Only after the 1989 European Parliament election did EFA members form a united group, called Rainbow like its green predecessor. It consisted of three Italian MEPs (two for Lega Lombarda and one for the PSd'Az), two Spanish MEPs (one each for the PNV and the Andalusian Party, PA), one Belgian MEP (for VU), one French MEP (Union of the Corsican People, UPC), one British MEP (SNP) and one independent MEP from Ireland. They were joined by 4 MEPs from the Danish left-wing Eurosceptic People's Movement against the EU, while the other regionalist parties, including the SVP, Batasuna and the Convergence and Union of Catalonia (CiU) declined to join.[10]

In the 1994 European Parliament election the regionalists lost many seats. Moreover, the EFA had suspended its major affiliate, Lega Nord, for having joined forces in government with the post-fascist National Alliance. Also, the PNV chose to switch to the European People's Party (EPP). The three remaining EFA MEPs (representing the SNP, the VU and the Canarian Coalition) formed a group with the French Énergie Radicale list and the Italian Pannella List: the European Radical Alliance.[11]

Following the 1999 European Parliament election, in which EFA parties did quite well, EFA elected MEPs formed a joint group with the European Green Party, under the name The Greens–European Free Alliance (Greens/EFA). In the event the EFA supplied ten members: two each from the Scottish SNP, the Welsh Plaid Cymru, and the Flemish VU, and one each from the Basque PNV and EA, the Andalusian PA and the Galician Nationalist Bloc (BNG).[12]

In the 2004 European Parliament election, the EFA, which had formally become a European political party,[13] was reduced to four MEPs: two from the SNP (Ian Hudghton and Alyn Smith), one from Plaid Cymru (Jill Evans) and one from the Republican Left of Catalonia (ERC; Bernat Joan i Marí, replaced at the mid-term by MEP Mikel Irujo of the Basque EA). They were joined by two associate members: Tatjana Ždanoka of For Human Rights in United Latvia (PCTVL) and László Tőkés, an independent MEP and former member of the Democratic Union of Hungarians in Romania (UMDR). Co-operation between the EFA and the Greens continued.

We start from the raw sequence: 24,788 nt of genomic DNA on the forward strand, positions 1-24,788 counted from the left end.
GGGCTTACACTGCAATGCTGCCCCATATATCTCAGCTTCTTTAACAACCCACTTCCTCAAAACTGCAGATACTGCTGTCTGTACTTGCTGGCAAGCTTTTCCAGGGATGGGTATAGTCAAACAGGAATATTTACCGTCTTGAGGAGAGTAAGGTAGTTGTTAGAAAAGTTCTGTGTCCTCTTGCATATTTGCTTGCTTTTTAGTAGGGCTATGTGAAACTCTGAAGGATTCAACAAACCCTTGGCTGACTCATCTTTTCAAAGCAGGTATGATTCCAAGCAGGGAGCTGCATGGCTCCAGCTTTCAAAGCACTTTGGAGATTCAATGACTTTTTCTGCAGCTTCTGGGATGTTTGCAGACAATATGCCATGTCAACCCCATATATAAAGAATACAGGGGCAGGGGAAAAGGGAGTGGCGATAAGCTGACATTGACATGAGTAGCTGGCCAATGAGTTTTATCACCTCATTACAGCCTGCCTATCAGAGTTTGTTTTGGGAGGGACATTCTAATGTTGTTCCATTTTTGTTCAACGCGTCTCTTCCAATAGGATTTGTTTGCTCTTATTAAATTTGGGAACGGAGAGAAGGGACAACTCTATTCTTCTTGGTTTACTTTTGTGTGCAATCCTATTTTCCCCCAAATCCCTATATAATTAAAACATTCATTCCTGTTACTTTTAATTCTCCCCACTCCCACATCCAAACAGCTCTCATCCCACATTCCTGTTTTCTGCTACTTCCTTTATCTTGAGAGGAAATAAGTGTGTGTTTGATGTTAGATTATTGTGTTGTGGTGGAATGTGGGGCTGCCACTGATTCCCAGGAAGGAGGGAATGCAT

Following the 2008 revision of the EU Regulation that governs European political parties allowing the creation of European foundations affiliated to European political parties, the EFA established its official foundation/think tank, the Centre Maurits Coppieters (CMC), in September 2007.[14]

In the 2009 European Parliament election, six MEPs were returned for the EFA: two from the SNP (Ian Hudghton and Alyn Smith), one from Plaid Cymru (Jill Evans), one from the Party of the Corsican Nation (PNC; François Alfonsi), one from the ERC (Oriol Junqueras), and Tatjana Ždanoka, an individual member of the EFA from Latvia. After the election, the New Flemish Alliance (N-VA) also joined the EFA. The EFA subgroup thus counted seven MEPs.[15]